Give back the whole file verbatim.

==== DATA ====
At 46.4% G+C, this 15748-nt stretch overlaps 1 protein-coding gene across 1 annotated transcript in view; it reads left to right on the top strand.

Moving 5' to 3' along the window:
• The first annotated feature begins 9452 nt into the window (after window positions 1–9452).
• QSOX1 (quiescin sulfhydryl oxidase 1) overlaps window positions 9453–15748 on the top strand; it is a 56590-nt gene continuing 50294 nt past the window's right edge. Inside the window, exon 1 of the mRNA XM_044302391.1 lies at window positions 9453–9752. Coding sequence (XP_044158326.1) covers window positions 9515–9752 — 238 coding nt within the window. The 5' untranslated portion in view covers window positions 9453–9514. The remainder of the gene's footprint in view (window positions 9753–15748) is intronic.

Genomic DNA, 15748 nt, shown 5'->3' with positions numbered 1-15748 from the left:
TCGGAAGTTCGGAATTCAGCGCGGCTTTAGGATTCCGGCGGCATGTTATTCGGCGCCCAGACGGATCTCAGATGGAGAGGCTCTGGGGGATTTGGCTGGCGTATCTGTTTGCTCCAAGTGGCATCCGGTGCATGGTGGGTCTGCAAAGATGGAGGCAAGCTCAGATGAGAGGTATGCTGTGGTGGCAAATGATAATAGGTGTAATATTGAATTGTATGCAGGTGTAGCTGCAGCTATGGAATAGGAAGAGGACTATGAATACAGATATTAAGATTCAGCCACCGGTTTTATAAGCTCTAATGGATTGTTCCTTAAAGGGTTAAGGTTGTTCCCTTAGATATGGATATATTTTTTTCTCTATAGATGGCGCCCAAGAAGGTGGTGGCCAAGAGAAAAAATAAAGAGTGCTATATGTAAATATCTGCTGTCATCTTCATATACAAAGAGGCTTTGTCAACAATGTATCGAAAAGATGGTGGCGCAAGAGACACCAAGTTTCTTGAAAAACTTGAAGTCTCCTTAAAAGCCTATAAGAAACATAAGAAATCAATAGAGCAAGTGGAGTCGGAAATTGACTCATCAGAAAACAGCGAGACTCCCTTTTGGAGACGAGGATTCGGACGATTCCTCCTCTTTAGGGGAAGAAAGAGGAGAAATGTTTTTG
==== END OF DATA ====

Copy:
At 46.4% G+C, this 15748-nt stretch overlaps 1 protein-coding gene across 1 annotated transcript in view; it reads left to right on the top strand.

Moving 5' to 3' along the window:
• The first annotated feature begins 9452 nt into the window (after window positions 1–9452).
• QSOX1 (quiescin sulfhydryl oxidase 1) overlaps window positions 9453–15748 on the top strand; it is a 56590-nt gene continuing 50294 nt past the window's right edge. Inside the window, exon 1 of the mRNA XM_044302391.1 lies at window positions 9453–9752. Coding sequence (XP_044158326.1) covers window positions 9515–9752 — 238 coding nt within the window. The 5' untranslated portion in view covers window positions 9453–9514. The remainder of the gene's footprint in view (window positions 9753–15748) is intronic.

Genomic DNA, 15748 nt, shown 5'->3' with positions numbered 1-15748 from the left:
TCGGAAGTTCGGAATTCAGCGCGGCTTTAGGATTCCGGCGGCATGTTATTCGGCGCCCAGACGGATCTCAGATGGAGAGGCTCTGGGGGATTTGGCTGGCGTATCTGTTTGCTCCAAGTGGCATCCGGTGCATGGTGGGTCTGCAAAGATGGAGGCAAGCTCAGATGAGAGGTATGCTGTGGTGGCAAATGATAATAGGTGTAATATTGAATTGTATGCAGGTGTAGCTGCAGCTATGGAATAGGAAGAGGACTATGAATACAGATATTAAGATTCAGCCACCGGTTTTATAAGCTCTAATGGATTGTTCCTTAAAGGGTTAAGGTTGTTCCCTTAGATATGGATATATTTTTTTCTCTATAGATGGCGCCCAAGAAGGTGGTGGCCAAGAGAAAAAATAAAGAGTGCTATATGTAAATATCTGCTGTCATCTTCATATACAAAGAGGCTTTGTCAACAATGTATCGAAAAGATGGTGGCGCAAGAGACACCAAGTTTCTTGAAAAACTTGAAGTCTCCTTAAAAGCCTATAAGAAACATAAGAAATCAATAGAGCAAGTGGAGTCGGAAATTGACTCATCAGAAAACAGCGAGACTCCCTTTTGGAGACGAGGATTCGGACGATTCCTCCTCTTTAGGGGAAGAAAGAGGAGAAATGTTTTTG